Tuesday, August 14, 2007

Thornburg's Trouble

by Tanta on 8/14/2007 10:20:00 AM

From Associated Press:

NEW YORK (AP) -- Four analysts downgraded Thornburg Mortgage Inc. on Tuesday, saying the mortgage lender will probably have to sell off some of its loans to stay afloat. . . .

The theme was one familiar to mortgage lenders: Its financial backers are probably asking for their money back, these analysts said. The investment banks that finance mortgage lending typically are entitled to demand repayment when the mortgage loans acting as collateral for the credit lines lose too much value.

This is what has happened in the mortgage industry this year, leading to dozens of bankruptcies. The flare-ups started in "subprime" mortgages, or loans to people with checkered credit histories. Decaying credit quality made subprime loans less valuable, triggering margin calls.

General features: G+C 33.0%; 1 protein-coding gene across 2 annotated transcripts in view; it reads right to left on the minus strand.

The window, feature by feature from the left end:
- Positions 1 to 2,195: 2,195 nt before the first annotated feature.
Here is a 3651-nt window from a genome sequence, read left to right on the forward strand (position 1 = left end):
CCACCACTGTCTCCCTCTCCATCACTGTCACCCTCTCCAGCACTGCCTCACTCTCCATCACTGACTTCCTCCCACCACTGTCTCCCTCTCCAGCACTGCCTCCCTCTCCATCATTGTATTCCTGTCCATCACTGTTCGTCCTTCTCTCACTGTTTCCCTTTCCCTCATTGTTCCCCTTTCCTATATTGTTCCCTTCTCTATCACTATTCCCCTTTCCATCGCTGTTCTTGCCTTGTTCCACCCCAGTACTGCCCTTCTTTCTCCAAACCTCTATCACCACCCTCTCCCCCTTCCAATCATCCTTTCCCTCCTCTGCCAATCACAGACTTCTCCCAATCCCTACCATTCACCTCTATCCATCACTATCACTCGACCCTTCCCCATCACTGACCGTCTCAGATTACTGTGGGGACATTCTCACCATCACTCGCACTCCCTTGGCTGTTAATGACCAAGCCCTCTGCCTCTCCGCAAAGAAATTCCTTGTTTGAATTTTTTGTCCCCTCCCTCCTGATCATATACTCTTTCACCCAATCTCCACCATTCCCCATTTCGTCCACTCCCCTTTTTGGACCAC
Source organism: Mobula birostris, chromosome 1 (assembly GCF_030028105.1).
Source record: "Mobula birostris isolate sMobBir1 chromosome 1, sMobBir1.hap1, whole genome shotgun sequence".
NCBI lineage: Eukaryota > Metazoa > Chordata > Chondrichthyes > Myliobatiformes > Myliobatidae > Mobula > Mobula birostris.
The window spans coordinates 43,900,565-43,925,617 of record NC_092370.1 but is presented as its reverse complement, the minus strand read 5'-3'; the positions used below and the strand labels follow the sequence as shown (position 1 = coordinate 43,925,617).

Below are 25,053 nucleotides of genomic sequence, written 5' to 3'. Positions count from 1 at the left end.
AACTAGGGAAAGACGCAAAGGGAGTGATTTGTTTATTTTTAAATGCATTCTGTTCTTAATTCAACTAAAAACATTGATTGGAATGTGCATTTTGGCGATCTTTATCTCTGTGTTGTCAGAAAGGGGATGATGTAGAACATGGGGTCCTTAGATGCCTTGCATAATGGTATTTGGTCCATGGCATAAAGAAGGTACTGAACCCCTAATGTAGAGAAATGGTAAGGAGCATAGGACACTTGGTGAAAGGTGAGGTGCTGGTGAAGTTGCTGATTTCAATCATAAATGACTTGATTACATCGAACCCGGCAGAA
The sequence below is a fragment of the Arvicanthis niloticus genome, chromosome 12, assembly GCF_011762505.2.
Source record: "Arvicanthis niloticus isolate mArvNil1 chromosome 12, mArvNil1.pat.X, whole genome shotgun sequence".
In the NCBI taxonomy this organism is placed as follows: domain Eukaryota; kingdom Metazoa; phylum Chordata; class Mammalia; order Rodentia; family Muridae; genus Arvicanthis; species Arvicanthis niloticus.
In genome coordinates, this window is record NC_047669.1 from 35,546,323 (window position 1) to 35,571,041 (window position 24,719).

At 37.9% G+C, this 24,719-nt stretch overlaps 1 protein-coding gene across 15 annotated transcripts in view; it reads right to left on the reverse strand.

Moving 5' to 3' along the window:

The flight from risky mortgage debt has now spread to loans carrying little actual credit risk. With a $56.4 billion portfolio, Thornburg is the largest mortgage-related security REIT and owns primarily prime loans. But the absence of liquidity for home loans means their market prices have tumbled this year.

Keefe, Bruyette & Woods analyst Bose George expects the company to sell a fifth of its assets to satisfy lenders. The credit markets where Thornburg Mortgage previously raised money are in turmoil, and George said they could take months to recover.

"The company has no opportunity to raise permanent capital to stem the tide," Jefferies analyst Richard Shane Jr. wrote in a client note.
This is ugly. In my view, outfits like AHM and LUM were accidents looking for a place to happen. Thornburg makes those pretty, competitively-priced, conservatively-underwritten jumbo loans whose rate spread over conforming has tripled over the last few months.